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RIP Dick Trickle


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#1 racinggeek

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Posted 16 May 2013 - 23:57

My god. As a more or less lifelong Wisconsinite, I don't even know what to say about one of my heroes, given the apparent circumstances:

http://aol.sportingn...reer-sprint-cup

Yes, the name may not mean much to those of you outside the US. But here, he probably was the greatest weekly short-track stock car racer of his time, arguably the best ever. RIP and Godspeed.

Edited by racinggeek, 17 May 2013 - 00:00.


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#2 Garagiste

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Posted 17 May 2013 - 00:12

Very sad.

#3 JacnGille

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Posted 17 May 2013 - 01:04

Sad news.

#4 Tim Murray

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Posted 17 May 2013 - 06:13

He was nominated as one of the drivers with the most race wins in this earlier thread:

The driver with the highest number of race wins?

RIP

#5 john aston

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Posted 17 May 2013 - 06:41

I never saw him race but as he had such an outstanding name I did some research on him and referred to him in my last book(not even about motor sport either). How very sad...

#6 E1pix

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Posted 17 May 2013 - 06:49

Oh My God, he was the stock car driver from Wisconsin all through my childhood living there.

That's terrible news, crushing for so many.


RIP Mr. Trickle, and Thanks. :cry:

#7 GMiranda

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Posted 17 May 2013 - 10:59

RIP :(

#8 Tom Glowacki

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Posted 17 May 2013 - 13:45

I never saw him race but as he had such an outstanding name I did some research on him and referred to him in my last book(not even about motor sport either). How very sad...


I live about 40 miles south of the Wisconsin Dells track he raced at so often and people in the local restaurant were talking about him this morning.

#9 Magoo

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Posted 17 May 2013 - 15:14

Lovely man, always an easy and pleasant interview. Solid journeyman in NASCAR, which was not really his forte. On the midwestern short tracks he was a legend, a giant, said to have over 1200 feature wins. A hale and robust man, nearly ageless until very recently, drove NASCAR past age 60. The means of departure is very sad, suggests a person in crisis. Rest in Peace, Dick Trickle.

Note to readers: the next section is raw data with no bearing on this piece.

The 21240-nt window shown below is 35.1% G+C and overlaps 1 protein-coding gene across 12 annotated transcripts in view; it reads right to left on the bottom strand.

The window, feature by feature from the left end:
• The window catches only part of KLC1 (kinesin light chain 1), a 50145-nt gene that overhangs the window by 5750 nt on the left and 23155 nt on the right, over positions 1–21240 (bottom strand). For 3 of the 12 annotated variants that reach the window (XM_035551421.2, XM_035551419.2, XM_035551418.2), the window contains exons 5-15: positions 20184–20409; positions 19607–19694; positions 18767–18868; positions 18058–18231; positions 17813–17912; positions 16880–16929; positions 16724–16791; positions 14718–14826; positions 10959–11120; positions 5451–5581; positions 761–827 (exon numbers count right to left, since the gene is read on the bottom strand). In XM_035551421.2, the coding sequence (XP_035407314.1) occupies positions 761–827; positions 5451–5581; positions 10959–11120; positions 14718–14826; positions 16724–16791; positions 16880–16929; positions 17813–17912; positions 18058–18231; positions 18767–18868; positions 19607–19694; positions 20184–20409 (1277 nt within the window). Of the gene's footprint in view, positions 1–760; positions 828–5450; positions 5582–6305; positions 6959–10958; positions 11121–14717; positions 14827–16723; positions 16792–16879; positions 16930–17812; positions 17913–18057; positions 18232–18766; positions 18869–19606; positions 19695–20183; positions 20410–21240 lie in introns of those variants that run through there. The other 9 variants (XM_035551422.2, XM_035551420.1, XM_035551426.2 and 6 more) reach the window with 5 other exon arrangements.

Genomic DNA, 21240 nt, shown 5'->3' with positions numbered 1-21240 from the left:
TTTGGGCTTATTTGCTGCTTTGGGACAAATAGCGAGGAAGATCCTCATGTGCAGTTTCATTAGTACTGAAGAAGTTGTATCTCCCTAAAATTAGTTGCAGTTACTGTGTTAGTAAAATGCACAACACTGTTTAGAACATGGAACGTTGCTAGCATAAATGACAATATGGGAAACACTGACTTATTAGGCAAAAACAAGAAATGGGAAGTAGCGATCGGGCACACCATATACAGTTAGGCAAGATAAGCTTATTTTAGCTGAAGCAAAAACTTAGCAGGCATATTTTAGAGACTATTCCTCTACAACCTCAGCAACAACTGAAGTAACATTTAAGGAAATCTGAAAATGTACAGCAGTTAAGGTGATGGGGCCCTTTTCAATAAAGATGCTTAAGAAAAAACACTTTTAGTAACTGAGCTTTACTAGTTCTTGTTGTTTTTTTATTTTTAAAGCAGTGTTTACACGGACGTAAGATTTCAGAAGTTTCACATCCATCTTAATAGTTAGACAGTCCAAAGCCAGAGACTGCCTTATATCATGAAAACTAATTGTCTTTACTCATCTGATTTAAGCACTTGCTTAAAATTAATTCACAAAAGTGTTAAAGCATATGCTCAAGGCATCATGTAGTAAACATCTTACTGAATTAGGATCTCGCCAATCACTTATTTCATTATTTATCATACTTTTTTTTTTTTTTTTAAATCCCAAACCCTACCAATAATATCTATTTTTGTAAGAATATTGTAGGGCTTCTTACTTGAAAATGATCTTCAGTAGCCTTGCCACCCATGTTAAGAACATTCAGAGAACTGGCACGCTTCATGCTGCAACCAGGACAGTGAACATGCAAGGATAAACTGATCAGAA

Edited by Magoo, 17 May 2013 - 15:14.


#10 wildman

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Posted 17 May 2013 - 17:03

Trickle in his short-track days, from the early '70s:

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#11 Bob Riebe

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Posted 17 May 2013 - 17:17

It has been too many years now but there were the three Knights in Wisc. racing.
If I remember he was the Blue Knight and Tom Reffner was the Red Knight, can not remember the third.

Very sad thing.

#12 arttidesco

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Posted 17 May 2013 - 18:12

It has been too many years now but there were the three Knights in Wisc. racing.
If I remember he was the Blue Knight and Tom Reffner was the Red Knight, can not remember the third.

Very sad thing.


According to Wiki Dick (RIP) was the White Night :confused:



#13 racinggeek

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Posted 17 May 2013 - 18:42

It has been too many years now but there were the three Knights in Wisc. racing.
If I remember he was the Blue Knight and Tom Reffner was the Red Knight, can not remember the third.

Very sad thing.


The three Knights were all sponsored by SuperAmerica, a regional chain of gas stations/convenience stores. Reffner was the Blue Knight in his AMCs, Trickle painted his purple car white and became the White Knight and John Boegeman of Minnesota was the Black Knight, No. 61 Camaro, although I don't know if he carried the sponsorship (and the knighthood) as long as Trickle and Reffner did.

(Edited to revise earlier mistaken identity of the Black Knight)

Edited by racinggeek, 18 May 2013 - 04:43.


#14 racinggeek

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Posted 17 May 2013 - 18:52

Lovely man, always an easy and pleasant interview ... On the midwestern short tracks he was a legend, a giant, said to have over 1200 feature wins.


Agreed. Got to interview him for a newspaper story in the late 1990s, when he was fulltime on the NASCAR Busch circuit, and he was genial, open, gracious and funny in that droll Wisconsin sort-of way.

Driving to work this morning, it occurred to me that, normally, dominant race winners tend to become an "enemy of the people" who want to see anyone else win for a change (and Trickle certainly fit). But as far as I can recall, Dick Trickle was cheered, beloved, even a hero to racing fans in Wisconsin and the Midwest U.S. I think it's because he was seen as "one of us," if one of us could win 67 races in a single season.